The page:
I see that there are currently two issues out, how often does your webcomic get updated and what day of the week does it come out?

MOLLY: Our webcomic updates twice weekly, on Tuesday and Friday.

Can you tell us a little bit about Alison and how her character came about? Did you have any specific inspirations for her?

MOLLY: Alison looks quite different in the first sketches I have of her. She had black hair and looked like an outsider - she would have stood out in a crowd. As Brennan developed her personality and backstory, I took into consideration that she had been a popular girl in high school and then a celebrated superhero. At least visually, present day Alison fits right into a liberal arts school campus or a New York sidewalk. As for specific inspiration, people tell me that she looks like me, which is not exactly accidental - I wanted to be able to get into her head as I was drawing her emotions and reactions. Or maybe I just wanted to draw myself throwing robots around? You decide.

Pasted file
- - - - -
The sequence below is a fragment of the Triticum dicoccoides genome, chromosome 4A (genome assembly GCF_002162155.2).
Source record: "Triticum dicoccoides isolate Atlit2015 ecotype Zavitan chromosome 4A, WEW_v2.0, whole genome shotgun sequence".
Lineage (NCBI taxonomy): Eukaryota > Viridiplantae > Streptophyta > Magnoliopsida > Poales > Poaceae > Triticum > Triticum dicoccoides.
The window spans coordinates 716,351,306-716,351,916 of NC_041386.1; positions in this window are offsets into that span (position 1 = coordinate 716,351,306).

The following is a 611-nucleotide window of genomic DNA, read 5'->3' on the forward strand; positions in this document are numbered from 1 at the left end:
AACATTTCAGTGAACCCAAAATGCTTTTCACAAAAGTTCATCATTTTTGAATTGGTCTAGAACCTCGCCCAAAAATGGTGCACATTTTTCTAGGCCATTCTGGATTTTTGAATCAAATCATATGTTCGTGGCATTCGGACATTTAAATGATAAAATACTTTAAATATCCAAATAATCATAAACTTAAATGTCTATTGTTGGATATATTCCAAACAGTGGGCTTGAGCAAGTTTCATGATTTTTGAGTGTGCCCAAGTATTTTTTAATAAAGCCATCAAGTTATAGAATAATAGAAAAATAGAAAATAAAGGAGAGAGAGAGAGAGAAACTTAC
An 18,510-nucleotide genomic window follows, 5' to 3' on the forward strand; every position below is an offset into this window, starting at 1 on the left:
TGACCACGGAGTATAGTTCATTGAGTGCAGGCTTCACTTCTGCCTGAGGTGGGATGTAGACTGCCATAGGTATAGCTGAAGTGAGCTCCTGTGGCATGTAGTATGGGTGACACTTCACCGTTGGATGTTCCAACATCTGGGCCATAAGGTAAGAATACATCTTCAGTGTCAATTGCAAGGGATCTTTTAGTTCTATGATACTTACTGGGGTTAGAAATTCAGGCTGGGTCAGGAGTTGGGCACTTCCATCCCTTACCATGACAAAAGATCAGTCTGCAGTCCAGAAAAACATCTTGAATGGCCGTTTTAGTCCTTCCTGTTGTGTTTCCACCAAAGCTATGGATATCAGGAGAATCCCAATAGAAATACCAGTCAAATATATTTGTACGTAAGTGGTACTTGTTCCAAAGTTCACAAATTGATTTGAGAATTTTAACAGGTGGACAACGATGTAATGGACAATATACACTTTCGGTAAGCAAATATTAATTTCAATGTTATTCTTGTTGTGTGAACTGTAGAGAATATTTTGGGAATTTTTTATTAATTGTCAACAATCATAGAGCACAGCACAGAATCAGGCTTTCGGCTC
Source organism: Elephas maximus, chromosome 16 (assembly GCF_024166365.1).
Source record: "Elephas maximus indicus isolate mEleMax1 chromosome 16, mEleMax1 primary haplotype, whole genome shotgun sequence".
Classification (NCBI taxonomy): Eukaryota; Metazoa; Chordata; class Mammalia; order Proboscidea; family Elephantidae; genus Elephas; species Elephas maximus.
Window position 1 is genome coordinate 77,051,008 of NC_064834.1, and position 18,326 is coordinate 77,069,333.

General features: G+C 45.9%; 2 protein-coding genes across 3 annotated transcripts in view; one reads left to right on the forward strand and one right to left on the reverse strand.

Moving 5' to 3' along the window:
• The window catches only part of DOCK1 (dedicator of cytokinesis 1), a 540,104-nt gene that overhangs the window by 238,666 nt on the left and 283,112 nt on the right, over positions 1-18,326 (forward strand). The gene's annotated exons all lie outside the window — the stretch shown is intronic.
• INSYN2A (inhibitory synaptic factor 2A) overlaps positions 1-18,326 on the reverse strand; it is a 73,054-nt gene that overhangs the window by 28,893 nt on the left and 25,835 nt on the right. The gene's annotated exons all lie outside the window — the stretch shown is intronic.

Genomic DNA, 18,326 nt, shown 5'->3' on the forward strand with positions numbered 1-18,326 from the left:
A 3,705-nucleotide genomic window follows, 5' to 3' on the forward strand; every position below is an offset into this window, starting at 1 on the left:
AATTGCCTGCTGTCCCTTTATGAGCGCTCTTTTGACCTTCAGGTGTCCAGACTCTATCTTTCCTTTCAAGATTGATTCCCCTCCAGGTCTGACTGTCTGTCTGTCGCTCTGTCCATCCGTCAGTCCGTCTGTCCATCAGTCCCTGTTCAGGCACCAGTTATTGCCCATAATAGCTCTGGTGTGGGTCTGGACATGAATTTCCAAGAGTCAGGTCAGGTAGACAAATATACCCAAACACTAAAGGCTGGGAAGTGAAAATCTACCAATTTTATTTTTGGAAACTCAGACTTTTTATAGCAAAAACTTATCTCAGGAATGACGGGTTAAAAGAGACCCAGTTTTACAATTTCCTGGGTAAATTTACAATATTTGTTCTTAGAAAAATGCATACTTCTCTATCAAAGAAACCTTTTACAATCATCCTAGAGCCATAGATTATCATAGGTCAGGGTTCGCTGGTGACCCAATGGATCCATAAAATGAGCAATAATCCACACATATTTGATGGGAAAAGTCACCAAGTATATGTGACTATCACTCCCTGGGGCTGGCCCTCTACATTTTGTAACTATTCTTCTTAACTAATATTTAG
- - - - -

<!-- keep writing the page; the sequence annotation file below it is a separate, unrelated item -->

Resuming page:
BRENNAN: I think Alison Green is your average 20-year-old ex-superhero firefighter college student. She grew up lower-middle class in Bronxville, New York, but made a lot of money licensing her own action figures and doing commercials for the American Dairy Council, which she now kind of regrets. Most of her money has since been given to charity, or used to pay for her and her sister’s college education. Alison collects a paycheck from her job as a firefighter, and lives off of that money. Alison was good at sports as a young girl, and if she hadn’t developed super powers, would have probably been very popular in high school, and lead a very busy, low-key life doing good things for her community and making a family for herself. Alison is probably one of the smartest characters in the comic, and it is her intellect that ultimately led her to stop being a superhero.